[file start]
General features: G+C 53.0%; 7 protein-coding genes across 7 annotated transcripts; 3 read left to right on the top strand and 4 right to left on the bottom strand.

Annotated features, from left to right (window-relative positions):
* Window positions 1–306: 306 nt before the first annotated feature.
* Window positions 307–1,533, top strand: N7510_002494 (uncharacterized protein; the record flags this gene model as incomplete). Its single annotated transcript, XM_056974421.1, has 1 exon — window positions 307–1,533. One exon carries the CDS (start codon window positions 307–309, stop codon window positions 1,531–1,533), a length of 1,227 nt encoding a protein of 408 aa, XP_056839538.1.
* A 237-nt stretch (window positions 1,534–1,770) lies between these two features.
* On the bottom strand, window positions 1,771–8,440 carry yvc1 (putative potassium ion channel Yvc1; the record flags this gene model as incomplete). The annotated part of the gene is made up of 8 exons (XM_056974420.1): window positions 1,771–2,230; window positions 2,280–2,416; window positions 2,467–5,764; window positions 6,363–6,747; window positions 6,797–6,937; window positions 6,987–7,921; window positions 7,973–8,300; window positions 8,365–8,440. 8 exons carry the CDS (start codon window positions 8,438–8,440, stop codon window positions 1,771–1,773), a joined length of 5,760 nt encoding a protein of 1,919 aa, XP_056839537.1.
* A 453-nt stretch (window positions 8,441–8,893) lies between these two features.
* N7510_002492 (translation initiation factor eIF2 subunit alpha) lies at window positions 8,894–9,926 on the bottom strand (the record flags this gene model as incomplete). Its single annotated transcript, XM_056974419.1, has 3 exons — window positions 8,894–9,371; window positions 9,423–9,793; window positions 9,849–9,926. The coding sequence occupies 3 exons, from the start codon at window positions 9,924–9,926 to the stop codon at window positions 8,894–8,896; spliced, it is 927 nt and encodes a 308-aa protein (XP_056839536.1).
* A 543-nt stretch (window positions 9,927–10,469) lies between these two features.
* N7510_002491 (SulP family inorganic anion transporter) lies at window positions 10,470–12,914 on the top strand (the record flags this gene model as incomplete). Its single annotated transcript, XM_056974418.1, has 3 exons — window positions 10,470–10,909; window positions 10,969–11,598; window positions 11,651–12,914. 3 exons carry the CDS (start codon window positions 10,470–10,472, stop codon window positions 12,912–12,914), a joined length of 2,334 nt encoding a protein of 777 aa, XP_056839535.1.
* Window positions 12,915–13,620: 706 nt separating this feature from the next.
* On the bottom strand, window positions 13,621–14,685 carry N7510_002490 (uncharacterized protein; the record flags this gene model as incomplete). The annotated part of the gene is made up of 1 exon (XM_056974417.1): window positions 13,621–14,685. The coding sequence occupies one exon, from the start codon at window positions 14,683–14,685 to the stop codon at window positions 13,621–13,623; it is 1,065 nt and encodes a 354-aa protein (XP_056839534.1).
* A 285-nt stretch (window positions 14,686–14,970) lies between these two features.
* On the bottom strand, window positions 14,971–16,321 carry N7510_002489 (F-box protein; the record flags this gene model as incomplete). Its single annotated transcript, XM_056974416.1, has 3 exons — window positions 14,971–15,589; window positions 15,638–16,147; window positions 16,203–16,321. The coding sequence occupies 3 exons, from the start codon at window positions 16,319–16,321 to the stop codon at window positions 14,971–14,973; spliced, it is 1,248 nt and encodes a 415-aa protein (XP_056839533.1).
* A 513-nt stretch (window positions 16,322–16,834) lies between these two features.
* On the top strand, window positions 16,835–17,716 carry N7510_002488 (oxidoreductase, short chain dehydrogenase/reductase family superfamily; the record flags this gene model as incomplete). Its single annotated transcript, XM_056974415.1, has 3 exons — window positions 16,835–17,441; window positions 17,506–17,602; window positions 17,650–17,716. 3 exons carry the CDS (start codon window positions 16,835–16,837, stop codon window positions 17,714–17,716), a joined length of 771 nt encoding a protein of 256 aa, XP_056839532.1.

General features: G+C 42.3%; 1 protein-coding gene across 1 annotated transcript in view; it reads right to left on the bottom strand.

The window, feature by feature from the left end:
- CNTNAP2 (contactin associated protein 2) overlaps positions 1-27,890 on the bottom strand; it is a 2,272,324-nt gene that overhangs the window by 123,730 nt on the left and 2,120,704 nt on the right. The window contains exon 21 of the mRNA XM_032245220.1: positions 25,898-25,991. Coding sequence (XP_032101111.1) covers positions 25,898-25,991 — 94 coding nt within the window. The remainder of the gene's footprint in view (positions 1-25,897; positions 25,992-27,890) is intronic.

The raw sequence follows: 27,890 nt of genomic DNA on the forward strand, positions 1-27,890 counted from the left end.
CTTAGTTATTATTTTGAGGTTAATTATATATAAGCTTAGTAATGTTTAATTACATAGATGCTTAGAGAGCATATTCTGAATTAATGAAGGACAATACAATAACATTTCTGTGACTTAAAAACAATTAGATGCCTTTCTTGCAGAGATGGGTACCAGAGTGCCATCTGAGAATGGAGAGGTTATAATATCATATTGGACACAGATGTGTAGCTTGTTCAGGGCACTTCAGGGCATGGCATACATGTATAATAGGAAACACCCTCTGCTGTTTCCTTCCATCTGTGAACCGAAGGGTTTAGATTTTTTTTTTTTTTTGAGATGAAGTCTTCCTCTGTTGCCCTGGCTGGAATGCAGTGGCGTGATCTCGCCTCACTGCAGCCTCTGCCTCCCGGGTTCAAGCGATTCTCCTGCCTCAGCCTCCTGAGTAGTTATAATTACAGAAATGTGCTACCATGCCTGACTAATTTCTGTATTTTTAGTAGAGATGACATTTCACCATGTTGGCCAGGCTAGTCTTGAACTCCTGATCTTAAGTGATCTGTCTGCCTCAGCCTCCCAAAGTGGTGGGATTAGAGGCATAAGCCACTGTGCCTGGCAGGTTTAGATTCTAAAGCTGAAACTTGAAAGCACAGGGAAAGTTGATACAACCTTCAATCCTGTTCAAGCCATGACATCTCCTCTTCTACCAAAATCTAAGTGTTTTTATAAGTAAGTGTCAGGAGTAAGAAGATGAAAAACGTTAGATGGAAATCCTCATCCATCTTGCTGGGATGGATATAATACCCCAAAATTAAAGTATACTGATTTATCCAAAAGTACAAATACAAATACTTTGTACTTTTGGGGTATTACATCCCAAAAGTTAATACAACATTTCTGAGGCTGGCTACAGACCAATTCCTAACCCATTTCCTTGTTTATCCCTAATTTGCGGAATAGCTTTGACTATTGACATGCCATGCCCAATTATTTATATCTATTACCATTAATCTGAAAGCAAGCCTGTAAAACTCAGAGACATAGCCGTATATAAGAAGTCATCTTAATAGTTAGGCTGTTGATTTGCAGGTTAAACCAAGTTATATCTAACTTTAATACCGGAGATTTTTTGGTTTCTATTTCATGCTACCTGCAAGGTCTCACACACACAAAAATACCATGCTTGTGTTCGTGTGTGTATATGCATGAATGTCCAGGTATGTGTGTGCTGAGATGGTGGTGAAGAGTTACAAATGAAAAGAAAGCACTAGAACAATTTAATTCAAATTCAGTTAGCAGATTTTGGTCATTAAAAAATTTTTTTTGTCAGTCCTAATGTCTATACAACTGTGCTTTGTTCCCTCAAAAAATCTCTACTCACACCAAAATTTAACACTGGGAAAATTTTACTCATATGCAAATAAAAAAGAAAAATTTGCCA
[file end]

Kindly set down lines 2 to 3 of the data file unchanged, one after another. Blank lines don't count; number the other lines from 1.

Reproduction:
Annotated features, from left to right (window-relative positions):
* Window positions 1–306: 306 nt before the first annotated feature.